Konstru comes from experienced, New York-based structural engineers and AEC professionals. The way it works is there are plugins that push out BIM models to the Konstru platform and back to your BIM solution. From there you can create and share 3D change reports and exchange BIM model data between various BIM software systems. It is primarily focused on structural BIM models and architectural BIM models with Revit being the primary BIM solution it supports along with Dynamo and Grasshopper on the architecture side. 

Konstru's UI/UX is streamlined and elegant. Version history and change visualization happens through simple color-coding. The right palette controls how you view the model and offers data such as how many of a specific type of beam section.  (image: Konstru)

Konstru helps professionals understand what has changed between two different BIM models of the same building. The comparison engine how powerful filtering that says, for example, compare just section sizes (eg: between beam or column sizes) but not differences in geometry. Konstru can also compare items from previous versions so there are "versioning" comparisons capability. 

Konstru has interoperability with multiple BIM tools, linking to primary architecture BIM solutions to structural BIM solutions. For example, it can link ETABs with Revit, SAP, Tekla, Grasshopper, or even Excel.

SpeckleGSA - Now Open Source. UK-based Oasys software has announced this month that SpeckleGSA is now an open-source GSA plugin that integrates GSA directly into the Speckle ecosystem. But what is Speckle?

Speckle has been seen in the wild at some of the most impressive AEC companies, like Arup, HOK, BIG, BVN, Woods Bagot, Grimshaw, to name several. It is described as: "the open-source data platform for AEC." 

Namely, "a fast, web-scale base for automation in design, engineering and construction." You can learn more about it here. SpeckleGSA is a tool that enables direct avenues of collaboration between designers working in Grasshopper, Rhino, Revit, Dynamo, and Excel. The source code is here. Oasys is the software spin-off of Arup in the UK and produces numerous software packages, principally for engineering work. Oasys GSA is its flagship structural analysis software. 

The Interesting - in AEC

Digital Building Technologies (DBT) is a research arm of Institute of Technology in Architecture at ETH Zurich. It is an interesting source of information for investigative research in architecture and building technologies that seek a seamless integration of computational design methods, digital fabrication, and new materials. ITA of ETH features news, projects, research, education, and publications. Their list of published papers is illuminating. 

A result of an additive manufacturing technology research project titled "Dissolvable Formwork" conducted at ITA-ETA.  (image: screen capture from YouTube video)

One recent research project and published paper was "Dissolvable Formwork." You can see a short YouTube video of the amazing results of this investigative technology here. The research looks into how a dissolvable, 3D printed formwork that can simply wash away after the concrete is cast and cured enables impossible forms not possible any other way, allowing undercuts and hollow-parts. We have seen advanced computational-design driven robots essentially print in concrete but this technology instead prints the advanced forms in materials that dissolve. Read more here.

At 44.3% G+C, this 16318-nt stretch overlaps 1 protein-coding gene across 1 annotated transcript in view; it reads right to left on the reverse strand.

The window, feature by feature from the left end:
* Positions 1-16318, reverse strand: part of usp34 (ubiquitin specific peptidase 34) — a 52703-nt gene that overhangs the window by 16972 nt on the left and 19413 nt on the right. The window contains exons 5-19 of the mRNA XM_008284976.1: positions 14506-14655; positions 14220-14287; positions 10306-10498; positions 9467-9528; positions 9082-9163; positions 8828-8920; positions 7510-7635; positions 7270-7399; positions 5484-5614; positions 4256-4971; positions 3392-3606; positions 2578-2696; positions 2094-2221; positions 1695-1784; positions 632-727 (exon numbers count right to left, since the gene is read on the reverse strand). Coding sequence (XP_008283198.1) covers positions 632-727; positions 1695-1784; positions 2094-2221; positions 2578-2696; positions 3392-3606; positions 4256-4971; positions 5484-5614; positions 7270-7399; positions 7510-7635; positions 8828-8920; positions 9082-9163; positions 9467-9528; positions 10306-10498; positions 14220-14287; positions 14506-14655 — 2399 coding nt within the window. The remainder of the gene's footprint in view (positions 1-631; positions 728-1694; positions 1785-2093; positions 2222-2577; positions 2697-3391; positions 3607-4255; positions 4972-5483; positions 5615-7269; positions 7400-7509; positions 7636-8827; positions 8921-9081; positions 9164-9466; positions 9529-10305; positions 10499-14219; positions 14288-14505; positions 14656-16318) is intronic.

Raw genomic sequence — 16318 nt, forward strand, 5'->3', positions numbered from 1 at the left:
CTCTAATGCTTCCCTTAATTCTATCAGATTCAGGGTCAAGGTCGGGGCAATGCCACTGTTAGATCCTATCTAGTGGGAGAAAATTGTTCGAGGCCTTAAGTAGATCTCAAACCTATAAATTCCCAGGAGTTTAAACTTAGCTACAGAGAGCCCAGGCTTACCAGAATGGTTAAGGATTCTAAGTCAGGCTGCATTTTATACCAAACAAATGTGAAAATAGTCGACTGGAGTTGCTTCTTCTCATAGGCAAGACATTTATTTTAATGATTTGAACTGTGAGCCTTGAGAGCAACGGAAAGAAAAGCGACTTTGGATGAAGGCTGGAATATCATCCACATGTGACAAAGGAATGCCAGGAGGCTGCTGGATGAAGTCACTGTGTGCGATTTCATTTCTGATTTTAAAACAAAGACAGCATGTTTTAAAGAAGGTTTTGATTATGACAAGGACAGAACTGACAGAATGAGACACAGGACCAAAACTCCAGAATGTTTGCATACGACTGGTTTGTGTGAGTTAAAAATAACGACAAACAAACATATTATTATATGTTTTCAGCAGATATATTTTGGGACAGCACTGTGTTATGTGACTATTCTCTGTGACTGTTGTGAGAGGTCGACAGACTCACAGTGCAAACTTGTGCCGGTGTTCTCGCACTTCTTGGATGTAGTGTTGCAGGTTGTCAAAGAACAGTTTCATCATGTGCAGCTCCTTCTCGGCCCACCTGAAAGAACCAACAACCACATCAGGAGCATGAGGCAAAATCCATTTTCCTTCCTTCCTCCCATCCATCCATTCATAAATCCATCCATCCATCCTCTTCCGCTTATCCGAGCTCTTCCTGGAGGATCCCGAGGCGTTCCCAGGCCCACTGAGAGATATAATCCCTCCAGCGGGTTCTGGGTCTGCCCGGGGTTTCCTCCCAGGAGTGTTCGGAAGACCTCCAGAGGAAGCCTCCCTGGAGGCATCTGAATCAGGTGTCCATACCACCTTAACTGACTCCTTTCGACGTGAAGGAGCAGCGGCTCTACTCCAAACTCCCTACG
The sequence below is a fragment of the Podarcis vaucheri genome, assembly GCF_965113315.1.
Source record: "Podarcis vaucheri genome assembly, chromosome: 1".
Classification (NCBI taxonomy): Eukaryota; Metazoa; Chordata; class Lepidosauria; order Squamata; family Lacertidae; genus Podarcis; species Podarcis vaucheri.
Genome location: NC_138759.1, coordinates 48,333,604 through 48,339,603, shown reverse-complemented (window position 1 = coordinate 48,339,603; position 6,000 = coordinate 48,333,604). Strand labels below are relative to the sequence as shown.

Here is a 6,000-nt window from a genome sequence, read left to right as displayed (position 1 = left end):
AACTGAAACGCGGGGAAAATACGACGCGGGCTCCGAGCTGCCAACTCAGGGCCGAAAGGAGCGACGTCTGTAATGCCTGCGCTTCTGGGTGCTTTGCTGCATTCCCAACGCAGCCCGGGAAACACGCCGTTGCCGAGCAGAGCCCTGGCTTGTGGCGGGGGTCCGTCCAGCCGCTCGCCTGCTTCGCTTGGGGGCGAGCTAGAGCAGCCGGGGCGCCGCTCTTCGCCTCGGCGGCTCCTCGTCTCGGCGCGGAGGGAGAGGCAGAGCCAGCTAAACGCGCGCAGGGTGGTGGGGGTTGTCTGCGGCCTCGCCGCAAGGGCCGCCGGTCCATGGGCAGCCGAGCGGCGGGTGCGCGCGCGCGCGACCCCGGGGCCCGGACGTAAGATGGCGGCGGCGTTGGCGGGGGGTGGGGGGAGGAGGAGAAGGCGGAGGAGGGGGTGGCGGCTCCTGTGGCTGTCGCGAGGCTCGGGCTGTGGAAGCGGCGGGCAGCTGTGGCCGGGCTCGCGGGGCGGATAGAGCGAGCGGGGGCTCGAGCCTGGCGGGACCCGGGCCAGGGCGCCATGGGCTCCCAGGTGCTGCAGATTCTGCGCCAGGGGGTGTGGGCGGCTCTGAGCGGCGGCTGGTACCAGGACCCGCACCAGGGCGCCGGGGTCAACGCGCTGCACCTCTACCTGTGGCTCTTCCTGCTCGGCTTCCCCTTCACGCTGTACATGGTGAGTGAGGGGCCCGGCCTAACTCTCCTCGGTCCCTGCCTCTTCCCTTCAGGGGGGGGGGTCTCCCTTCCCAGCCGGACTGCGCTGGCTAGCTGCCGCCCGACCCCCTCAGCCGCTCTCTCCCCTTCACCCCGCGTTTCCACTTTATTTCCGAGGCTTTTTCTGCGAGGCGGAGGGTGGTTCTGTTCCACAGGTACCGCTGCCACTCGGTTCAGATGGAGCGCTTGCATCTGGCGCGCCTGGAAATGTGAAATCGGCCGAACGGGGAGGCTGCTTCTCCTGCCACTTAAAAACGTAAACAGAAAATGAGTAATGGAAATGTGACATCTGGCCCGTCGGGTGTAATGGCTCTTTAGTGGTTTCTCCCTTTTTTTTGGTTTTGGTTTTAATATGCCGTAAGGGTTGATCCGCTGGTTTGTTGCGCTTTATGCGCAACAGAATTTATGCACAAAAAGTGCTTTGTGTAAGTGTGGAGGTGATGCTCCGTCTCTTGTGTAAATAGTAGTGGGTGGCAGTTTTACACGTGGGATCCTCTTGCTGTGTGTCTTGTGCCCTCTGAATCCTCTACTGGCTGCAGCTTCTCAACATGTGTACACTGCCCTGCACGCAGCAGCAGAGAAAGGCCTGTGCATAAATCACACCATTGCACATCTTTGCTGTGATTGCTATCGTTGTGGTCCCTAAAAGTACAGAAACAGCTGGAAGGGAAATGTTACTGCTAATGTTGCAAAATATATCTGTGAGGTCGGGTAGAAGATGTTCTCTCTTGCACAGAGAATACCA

The Briefing

Biggest CAD Industry News Last Month

(the biggest news and features in April)

Feature: architosh INSIDER Reports - 03 . We want to focus again on our topical "annual" INSIDER Report, a series of premium features centered this year on AAD (algorithms-aided design) or what is commonly called computational design. There are five features plus an introduction.  [45 - 60 min. read]  (Architosh). Highly recommended for computational design professionals in AEC.

News: GRAPHISOFT expands BIMcloud as a Service to Global Availability—Free 60 Day Emergency Access
This important news centers on the Hungarian BIM maker's plans to help its users through the Covid-19 pandemic with remote work requirements. This becomes an excellent opportunity for ARCHICAD users to try out BIMcloud.   [5 min. read]  (Architosh).

News: Autodesk BIM 360 Design Expands Global Collaboration Options with Europe Data Center
Autodesk expands reach with BIM 360 Design and the new Europe Data Center is there to speed things along for their clients around the globe looking to address collaboration during the Covid-19 pandemic.
 [5 -min read] (Architosh). 

News: Graebert's Covide-19 Response—Free ARES Kudo Till End of May
The German CAD company with a most excellent cloud-based (.dwg) CAD system is now letting folks use it for free till end of May.  [12 min. read]  (Architosh). This is a superb offering for many CAD users to try out this cloud-based solution for free.

News: Bentley's Covid-19 Response—Free Bentley ProjectWise 365 Till September 30
To help AEC pros cope with the remote work challenge, especially small firms, Bentley is offering its new-ish ProjectWise 365 cloud-based, browser-accessed project collaboration and documents sharing platform for free till the fall.  [5-min read]  (Architosh). This is an excellent offer for firms to try out this new version for project collaboration and document management (PCDM).

News: BOXX Intros 'BOXX Cloud Services' (BCS) Virtual Cloud Workstations

Perfectly timed for Covid-19 pandemic response management, remote work is more important than ever. The new virtual workstations are not packed into server-class hardware but over-clocked workstations from BOXX.   [5-min read]   (ArchitoshA good new offering that distinguishes itself by the actual hardware.
End Note
Remember you can sign-up for architosh INSIDER Xpresso here -- a unique CAD industry newsletter with a special focus on emergent technologies (emTech) like AI, ML, robotics, 3D printing, AAD, computational design, and smart cities tech.

As we move forward, our format will evolve but will aim to focus on emTech in AEC and MCAD. We welcome your suggestions (

To see Past Issues visit this link here.  (sign-up for the newsletter here)

Anthony Frausto-Robledo, AIA, NCARB, LEED AP

This is a free newsletter and companion publication to 
Companies mentioned in this newsletter where I have a financial interest will be listed in this section. This is consistent with Architosh's Disclosures statement on our Ethics page here.